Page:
Machine learning AI has landed

Jim Millen
By , - Enabling Digital

The concept of Artificial Intelligence (AI) has been a staple of science fiction and futurism for over 50 years. But with recent developments, it is poised to make an increasingly real difference to our future.

To talk us through it, our Global CTO Dr Joseph Reger wowed a packed auditorium in his AI keynote at Fujitsu Forum 2016.

It’s a complex and fascinating subject, so in this post I wanted to bring you the highlights from his talk…

A bit of AI history

The story of AI started back in 1956 at Dartmouth College in the United States. Initially scientists proposed a two-month study. Needless to say, the challenge wasn’t cracked quite so quickly.

The term for AI was coined, however – a brand of computer science attempting to build machines capable of intelligent behaviour.

Now in theory you could build a machine able to look at all inputs and eventualities of a situation.

“But that wouldn’t be very intelligent,” said Dr Reger.

This is where machine learning comes in. Dr Reger explained that by definition this is the ability for a machine to learn instead of being explicitly programmed.

These systems can look at “many, many examples” of information, he said. We might then give some help and feedback on how they ‘learn’.

He explained that in a machine learning system it’s the quality of the data being fed in that’s important.

What advances have we made?

By applying machine learning with neural networks, computer networks modelled on the human brain, you can massively increase the bandwidth available for processing data.

In doing this, a machine can determine patterns among images and pictures much more easily than other data sets.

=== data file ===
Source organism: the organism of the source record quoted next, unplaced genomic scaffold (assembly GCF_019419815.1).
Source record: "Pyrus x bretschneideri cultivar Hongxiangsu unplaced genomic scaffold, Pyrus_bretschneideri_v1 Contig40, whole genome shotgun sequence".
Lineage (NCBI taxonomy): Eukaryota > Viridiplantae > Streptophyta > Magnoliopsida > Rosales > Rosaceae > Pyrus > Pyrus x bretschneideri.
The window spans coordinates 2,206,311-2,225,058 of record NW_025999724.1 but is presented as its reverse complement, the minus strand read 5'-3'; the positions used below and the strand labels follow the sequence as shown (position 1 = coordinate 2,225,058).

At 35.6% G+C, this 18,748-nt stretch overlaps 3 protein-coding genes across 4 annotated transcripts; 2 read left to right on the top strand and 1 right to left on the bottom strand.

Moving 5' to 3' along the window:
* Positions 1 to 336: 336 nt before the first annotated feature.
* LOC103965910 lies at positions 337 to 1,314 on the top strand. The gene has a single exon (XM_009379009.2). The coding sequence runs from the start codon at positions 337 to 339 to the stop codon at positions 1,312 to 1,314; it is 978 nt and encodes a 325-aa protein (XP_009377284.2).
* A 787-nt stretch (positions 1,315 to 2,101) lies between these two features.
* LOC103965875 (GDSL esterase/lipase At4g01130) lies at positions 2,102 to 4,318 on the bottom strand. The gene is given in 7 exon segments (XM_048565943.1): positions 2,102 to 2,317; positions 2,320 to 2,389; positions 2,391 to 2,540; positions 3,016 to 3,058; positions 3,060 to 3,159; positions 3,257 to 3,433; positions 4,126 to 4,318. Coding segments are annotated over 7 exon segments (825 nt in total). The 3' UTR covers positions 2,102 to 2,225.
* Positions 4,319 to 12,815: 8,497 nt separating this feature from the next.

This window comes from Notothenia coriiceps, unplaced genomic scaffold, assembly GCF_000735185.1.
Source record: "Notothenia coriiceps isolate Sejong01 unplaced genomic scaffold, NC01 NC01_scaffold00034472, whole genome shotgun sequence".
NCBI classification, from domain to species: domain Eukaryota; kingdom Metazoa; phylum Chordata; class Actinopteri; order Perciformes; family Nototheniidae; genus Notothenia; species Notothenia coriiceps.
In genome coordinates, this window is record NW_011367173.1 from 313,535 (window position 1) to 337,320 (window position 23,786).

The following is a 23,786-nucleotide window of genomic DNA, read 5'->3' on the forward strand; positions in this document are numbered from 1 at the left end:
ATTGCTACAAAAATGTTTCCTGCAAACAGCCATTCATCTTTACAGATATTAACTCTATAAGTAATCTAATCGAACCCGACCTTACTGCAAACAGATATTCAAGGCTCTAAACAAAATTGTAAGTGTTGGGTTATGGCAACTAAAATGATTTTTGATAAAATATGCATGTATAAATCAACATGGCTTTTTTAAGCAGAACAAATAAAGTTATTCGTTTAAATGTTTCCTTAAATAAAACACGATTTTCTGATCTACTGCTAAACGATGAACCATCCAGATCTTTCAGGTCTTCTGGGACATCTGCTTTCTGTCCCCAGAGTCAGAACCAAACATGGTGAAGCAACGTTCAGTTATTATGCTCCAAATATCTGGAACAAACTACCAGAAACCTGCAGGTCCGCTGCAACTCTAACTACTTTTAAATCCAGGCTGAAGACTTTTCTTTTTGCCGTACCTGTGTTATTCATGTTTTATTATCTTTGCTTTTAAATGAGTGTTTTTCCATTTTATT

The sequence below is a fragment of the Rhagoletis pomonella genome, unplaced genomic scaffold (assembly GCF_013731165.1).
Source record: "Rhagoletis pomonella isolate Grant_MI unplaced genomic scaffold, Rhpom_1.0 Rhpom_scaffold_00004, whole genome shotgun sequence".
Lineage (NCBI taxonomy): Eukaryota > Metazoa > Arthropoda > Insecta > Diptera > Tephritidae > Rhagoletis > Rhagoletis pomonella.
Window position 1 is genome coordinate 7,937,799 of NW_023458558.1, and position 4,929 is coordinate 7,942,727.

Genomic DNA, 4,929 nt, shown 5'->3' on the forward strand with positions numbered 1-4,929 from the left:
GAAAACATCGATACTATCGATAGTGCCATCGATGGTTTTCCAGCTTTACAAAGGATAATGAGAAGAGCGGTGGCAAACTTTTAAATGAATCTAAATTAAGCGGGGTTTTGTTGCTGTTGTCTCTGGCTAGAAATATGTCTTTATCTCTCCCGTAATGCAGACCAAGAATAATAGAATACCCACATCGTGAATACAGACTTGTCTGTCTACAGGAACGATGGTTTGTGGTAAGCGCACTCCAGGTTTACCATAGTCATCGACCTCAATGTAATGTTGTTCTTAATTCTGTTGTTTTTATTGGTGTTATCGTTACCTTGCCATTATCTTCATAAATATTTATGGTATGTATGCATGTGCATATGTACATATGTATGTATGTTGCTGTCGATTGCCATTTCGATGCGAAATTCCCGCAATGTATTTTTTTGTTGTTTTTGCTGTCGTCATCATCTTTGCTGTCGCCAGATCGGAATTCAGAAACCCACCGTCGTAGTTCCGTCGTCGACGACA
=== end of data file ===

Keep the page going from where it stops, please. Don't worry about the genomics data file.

This means you can apply AI in some very interesting ways.

You can make it work with existing infrastructure. So if you have a CCTV camera monitoring the numbers of spaces in a car park, for instance, all the AI needs to see is the feed from the camera – saving costly investment in sensors and infrastructure.

Fujitsu already has a working use case for this!

This means in the world of the booming internet of things, AI can have a direct impact on how we collect and make sense of information globally.

By taking existing data sets and turning them into images, an AI can process vast amounts of information very quickly, enabling better human decision making.

AI securing our future

Another direct application is using AI to model cybersecurity threats and evolve responses in real time. In fact, AI might be the only way to stay ahead of security threats in the future.

If you consider the huge amount of information that passes through the internet at any one point in time, no human alone is going to be able to detect every hidden pattern at once.

But AI could be used to spot anomalies in that traffic at scale and speed, meaning the time it takes to detect cyber threats is vastly reduced.

Overall, Dr Reger’s talk left no doubt that adoption of AI will grow rapidly over future months and years – and will be a huge growth area for our industry.

This article obviously barely scratches the surface of everything covered at Fujitsu Forum – if you’re interested, I highly recommend watching the full keynote from Dr Reger himself below: 

Jim Millen

Jim Millen

Digital Content Editor at Fujitsu
I'm the editor for the Fujitsu UK & Ireland blog, and love to write about the exciting work Fujitsu do in digital & technology innovation.

Any feedback on the blog or our other social channels? Please do connect and let me know!
Jim Millen

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